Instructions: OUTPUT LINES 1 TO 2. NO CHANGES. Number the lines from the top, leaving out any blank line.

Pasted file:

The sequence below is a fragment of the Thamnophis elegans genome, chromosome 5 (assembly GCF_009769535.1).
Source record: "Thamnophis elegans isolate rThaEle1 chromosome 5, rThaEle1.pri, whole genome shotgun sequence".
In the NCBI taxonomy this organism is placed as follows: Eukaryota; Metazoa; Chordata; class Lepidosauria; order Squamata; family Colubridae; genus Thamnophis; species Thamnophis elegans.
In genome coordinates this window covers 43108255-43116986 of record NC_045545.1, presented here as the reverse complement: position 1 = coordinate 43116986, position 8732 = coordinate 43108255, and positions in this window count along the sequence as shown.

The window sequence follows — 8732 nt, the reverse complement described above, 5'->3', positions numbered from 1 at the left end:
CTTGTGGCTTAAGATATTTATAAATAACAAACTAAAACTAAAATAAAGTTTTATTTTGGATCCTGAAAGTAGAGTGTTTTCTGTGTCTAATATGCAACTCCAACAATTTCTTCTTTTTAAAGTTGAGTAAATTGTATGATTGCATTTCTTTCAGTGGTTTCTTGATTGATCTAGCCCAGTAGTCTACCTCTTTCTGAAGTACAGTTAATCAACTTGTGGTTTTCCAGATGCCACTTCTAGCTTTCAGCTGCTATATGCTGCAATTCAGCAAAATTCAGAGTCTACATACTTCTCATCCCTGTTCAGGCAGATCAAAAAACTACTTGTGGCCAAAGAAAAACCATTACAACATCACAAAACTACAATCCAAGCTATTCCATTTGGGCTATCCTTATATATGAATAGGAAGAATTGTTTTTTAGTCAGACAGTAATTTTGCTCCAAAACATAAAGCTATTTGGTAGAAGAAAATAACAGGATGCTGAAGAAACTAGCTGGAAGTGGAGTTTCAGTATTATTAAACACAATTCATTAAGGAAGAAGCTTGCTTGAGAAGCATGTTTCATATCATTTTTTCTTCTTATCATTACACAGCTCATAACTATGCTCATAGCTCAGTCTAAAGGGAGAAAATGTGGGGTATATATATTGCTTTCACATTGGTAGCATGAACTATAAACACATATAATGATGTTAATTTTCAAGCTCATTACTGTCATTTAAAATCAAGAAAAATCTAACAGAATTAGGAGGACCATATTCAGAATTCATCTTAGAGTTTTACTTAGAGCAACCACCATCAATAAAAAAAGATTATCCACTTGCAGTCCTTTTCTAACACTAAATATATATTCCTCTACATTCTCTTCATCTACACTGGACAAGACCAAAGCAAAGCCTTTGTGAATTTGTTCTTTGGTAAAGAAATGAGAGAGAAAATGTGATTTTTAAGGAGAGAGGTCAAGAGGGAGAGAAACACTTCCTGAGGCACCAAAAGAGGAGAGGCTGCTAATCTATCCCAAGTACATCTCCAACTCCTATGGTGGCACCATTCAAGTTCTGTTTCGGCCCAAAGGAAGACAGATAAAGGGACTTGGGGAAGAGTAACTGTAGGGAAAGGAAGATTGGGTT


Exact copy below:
The sequence below is a fragment of the Thamnophis elegans genome, chromosome 5 (assembly GCF_009769535.1).
Source record: "Thamnophis elegans isolate rThaEle1 chromosome 5, rThaEle1.pri, whole genome shotgun sequence".